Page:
Practice the mental game

Through your long runs practice your self-talk when it gets hard, everyone’s a little different with this. You need a mantra or some kind of positive distraction to re-focus your attention to the task at hand, I count my steps until I start to lose count, imagine my shoes as a cartoon like road runner or repeat something positive in my head like ‘one foot in front of the other’. Training the mental part of your preparation both before, during and after the event can have a positive impact on the quality of your performance (Jaenes et al., 2021).

Taper crazies

A marathon taper is a gradual decline in mileage prior to the event to allow rest, recovery and absorption of the physical stress in the final build phase of training. During this taper your will not be gaining any fitness but allowing your body and mind to recover and get ready for race day. This phase gives you mental rest from training, and allows your glycogen levels, hormones and immune system to recover from training.

During this period, you may feel tired, your legs can feel a little heavy and your mind starts to question everything ‘Did I train enough?’ ‘What about this or that?’ ‘Oh they’re still doing long runs, should squeeze in another longer run?’ ‘Is that a niggle?’.

Remember you’ve done the work and you’ll be feeling great a few days out from the race.

Race day

After months of hard work, sacrifices and preparation, race day finally arrives. A few tips and things to avoid for a good day!

  1. Plan: Plan your evening, dinner and race kit the night before. On race morning plan your breakfast, this should be dialled in through trial and error in training. Arrive early to the event so you have plenty of time for toilet stops (oh the lines) and getting into the start line.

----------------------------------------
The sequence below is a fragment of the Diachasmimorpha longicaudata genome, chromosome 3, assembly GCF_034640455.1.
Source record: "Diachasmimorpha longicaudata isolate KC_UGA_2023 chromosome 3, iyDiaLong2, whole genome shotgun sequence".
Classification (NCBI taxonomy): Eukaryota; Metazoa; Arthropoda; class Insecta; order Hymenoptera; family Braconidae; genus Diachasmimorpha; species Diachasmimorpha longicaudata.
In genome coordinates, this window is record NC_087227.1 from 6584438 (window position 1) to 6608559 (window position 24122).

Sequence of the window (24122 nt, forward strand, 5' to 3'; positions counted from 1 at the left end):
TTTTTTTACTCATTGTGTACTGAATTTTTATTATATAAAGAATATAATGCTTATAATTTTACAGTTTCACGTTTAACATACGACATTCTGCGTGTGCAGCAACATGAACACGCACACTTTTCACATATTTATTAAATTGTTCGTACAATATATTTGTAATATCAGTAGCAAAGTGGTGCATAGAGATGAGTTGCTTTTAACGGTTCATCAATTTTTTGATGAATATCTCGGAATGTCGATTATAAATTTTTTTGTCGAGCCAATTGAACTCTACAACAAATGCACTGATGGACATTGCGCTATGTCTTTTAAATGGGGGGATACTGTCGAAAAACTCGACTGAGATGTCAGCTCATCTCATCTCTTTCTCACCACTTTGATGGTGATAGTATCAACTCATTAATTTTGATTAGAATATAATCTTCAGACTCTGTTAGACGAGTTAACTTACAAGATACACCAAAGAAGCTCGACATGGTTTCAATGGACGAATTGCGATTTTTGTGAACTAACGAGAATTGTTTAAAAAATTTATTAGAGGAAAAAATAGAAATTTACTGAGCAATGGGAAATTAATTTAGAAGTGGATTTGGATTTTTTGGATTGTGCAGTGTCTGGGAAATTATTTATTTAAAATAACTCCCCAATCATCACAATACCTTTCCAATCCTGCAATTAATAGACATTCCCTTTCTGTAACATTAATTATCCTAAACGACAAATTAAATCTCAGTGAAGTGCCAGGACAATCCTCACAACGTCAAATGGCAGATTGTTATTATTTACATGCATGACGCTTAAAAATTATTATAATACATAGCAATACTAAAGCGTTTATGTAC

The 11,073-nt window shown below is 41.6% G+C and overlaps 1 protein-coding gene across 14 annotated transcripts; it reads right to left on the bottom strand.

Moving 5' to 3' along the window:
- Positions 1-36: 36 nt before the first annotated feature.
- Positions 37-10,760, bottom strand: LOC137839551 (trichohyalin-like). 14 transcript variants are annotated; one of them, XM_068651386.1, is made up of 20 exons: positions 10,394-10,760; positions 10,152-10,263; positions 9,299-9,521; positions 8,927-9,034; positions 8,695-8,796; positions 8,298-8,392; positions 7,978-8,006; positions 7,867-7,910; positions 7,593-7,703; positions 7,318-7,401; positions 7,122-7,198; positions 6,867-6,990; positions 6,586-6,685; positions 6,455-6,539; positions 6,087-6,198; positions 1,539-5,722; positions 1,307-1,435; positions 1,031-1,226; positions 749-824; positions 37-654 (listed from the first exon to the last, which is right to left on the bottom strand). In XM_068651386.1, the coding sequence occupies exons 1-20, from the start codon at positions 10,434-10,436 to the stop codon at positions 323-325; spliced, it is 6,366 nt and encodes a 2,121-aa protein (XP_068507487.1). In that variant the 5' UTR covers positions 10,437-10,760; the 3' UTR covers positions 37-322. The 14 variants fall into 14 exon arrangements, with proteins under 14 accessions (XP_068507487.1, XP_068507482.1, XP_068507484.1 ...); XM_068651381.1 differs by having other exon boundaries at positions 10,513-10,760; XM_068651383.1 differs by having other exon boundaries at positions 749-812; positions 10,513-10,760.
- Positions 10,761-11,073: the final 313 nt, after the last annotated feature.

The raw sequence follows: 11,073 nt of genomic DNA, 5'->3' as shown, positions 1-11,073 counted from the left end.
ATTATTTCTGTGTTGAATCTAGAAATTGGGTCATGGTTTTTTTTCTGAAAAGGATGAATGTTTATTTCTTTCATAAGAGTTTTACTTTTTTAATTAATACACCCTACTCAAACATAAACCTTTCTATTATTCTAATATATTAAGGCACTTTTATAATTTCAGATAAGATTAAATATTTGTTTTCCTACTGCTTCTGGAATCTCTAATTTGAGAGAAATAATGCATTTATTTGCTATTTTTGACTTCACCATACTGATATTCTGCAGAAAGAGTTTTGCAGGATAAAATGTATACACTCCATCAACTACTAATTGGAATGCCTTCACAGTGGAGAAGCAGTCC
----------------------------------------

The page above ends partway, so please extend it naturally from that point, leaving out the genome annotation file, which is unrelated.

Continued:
2. Warm up: Space is often tight but find a space to do a warmup to prime your muscles for the day ahead.
  3. Avoid new things: new gear, new nutrition, keep to what you know and have tested where you can.
  4. Pre-race nerves: Know that you’ve done the work, trust in the process, all your training and enjoy the ride! Remember all the things you faced in training, if you hit a rough patch workshop you’re way through it.
  5. Run your own race: The atmosphere is exciting, you’re on fresh legs and the crowds cheering. Stick to your own race plan not someone else’s, going out at a pace that is not sustainable for you will impact you later in the race.
  6. Fuel and hydration: Take in fuel regularly from the start, set a timer on your watch to remind you if necessary.
  7. ENJOY the experience! Chat to other runners, high five kiddies, say thankyou to volunteers and smile even though it may not feel like you want to.
  8. Recover: start recovery protocol at the finish line. Cool down, take in some carbohydrate and protein as soon as can and go for a gentle walk the next day.

Happy Running!!


Feely, C., Smyth, B., Caulfield, B., & Lawlor, A. (2023). Estimating the cost of training disruptions on marathon performance. Frontiers in sports and active living, 4, 1096124.

Jaenes, J. C., Wilczy?ska, D., Alarcón, D., Peñaloza, R., Casado, A., & Trujillo, M. (2021). The Effectiveness of the Psychological Intervention in Amateur Male Marathon Runners. Frontiers in psychology, 12, 605130.

Maughan, R., & Burke, L. (2012). Nutrition for athletes: A practical guide to eating for health and performance, IOC.

  • Written by Skye Meredith

    Skye is a qualified Myotherapist with a strong interest in musculoskeletal injuries, particularly running-related injuries, lower limb, and ankle injuries. She has a deep passion for cultivating therapeutic relationships and believes in treating the person rather than just the injury. With the goal of helping individuals return to what they love, Skye employs a comprehensive approach to treatment. Over the past two years, she has worked with elite sporting teams such as the Melbourne Demons (AFL) and Melbourne Storm (NRL).